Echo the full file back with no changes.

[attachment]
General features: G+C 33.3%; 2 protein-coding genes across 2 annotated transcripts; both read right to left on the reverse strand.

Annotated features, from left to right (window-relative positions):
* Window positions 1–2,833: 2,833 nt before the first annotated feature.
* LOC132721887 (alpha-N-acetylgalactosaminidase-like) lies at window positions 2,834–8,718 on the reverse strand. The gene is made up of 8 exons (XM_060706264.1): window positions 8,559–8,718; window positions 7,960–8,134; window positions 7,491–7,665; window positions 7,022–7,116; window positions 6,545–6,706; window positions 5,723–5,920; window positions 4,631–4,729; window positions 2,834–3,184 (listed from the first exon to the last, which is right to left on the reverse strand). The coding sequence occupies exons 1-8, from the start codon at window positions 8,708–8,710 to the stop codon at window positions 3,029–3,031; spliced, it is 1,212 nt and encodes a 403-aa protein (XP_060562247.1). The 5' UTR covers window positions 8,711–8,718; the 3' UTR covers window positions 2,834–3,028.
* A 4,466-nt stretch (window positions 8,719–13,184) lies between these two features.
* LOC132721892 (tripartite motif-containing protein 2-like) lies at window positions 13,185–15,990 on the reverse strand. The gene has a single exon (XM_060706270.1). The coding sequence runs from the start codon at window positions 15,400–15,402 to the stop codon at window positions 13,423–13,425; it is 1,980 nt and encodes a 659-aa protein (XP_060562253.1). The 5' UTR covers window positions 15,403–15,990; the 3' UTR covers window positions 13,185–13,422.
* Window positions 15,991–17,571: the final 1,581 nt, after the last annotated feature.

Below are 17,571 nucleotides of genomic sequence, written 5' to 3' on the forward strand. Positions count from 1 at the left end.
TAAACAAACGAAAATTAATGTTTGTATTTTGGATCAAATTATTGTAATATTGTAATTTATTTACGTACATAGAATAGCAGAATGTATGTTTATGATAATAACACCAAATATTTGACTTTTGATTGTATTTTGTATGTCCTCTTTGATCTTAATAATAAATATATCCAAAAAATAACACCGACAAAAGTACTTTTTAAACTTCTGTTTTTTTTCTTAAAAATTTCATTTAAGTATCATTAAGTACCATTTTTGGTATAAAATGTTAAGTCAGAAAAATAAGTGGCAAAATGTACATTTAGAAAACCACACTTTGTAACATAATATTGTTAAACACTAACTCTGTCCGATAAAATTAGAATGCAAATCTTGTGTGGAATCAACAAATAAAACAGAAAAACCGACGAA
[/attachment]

General features: G+C 33.3%; 2 protein-coding genes across 2 annotated transcripts; both read right to left on the reverse strand.

Annotated features, from left to right (window-relative positions):
* Window positions 1–2,833: 2,833 nt before the first annotated feature.
* LOC132721887 (alpha-N-acetylgalactosaminidase-like) lies at window positions 2,834–8,718 on the reverse strand. The gene is made up of 8 exons (XM_060706264.1): window positions 8,559–8,718; window positions 7,960–8,134; window positions 7,491–7,665; window positions 7,022–7,116; window positions 6,545–6,706; window positions 5,723–5,920; window positions 4,631–4,729; window positions 2,834–3,184 (listed from the first exon to the last, which is right to left on the reverse strand). The coding sequence occupies exons 1-8, from the start codon at window positions 8,708–8,710 to the stop codon at window positions 3,029–3,031; spliced, it is 1,212 nt and encodes a 403-aa protein (XP_060562247.1). The 5' UTR covers window positions 8,711–8,718; the 3' UTR covers window positions 2,834–3,028.
* A 4,466-nt stretch (window positions 8,719–13,184) lies between these two features.
* LOC132721892 (tripartite motif-containing protein 2-like) lies at window positions 13,185–15,990 on the reverse strand. The gene has a single exon (XM_060706270.1). The coding sequence runs from the start codon at window positions 15,400–15,402 to the stop codon at window positions 13,423–13,425; it is 1,980 nt and encodes a 659-aa protein (XP_060562253.1). The 5' UTR covers window positions 15,403–15,990; the 3' UTR covers window positions 13,185–13,422.
* Window positions 15,991–17,571: the final 1,581 nt, after the last annotated feature.

Below are 17,571 nucleotides of genomic sequence, written 5' to 3' on the forward strand. Positions count from 1 at the left end.
TAAACAAACGAAAATTAATGTTTGTATTTTGGATCAAATTATTGTAATATTGTAATTTATTTACGTACATAGAATAGCAGAATGTATGTTTATGATAATAACACCAAATATTTGACTTTTGATTGTATTTTGTATGTCCTCTTTGATCTTAATAATAAATATATCCAAAAAATAACACCGACAAAAGTACTTTTTAAACTTCTGTTTTTTTTCTTAAAAATTTCATTTAAGTATCATTAAGTACCATTTTTGGTATAAAATGTTAAGTCAGAAAAATAAGTGGCAAAATGTACATTTAGAAAACCACACTTTGTAACATAATATTGTTAAACACTAACTCTGTCCGATAAAATTAGAATGCAAATCTTGTGTGGAATCAACAAATAAAACAGAAAAACCGACGAA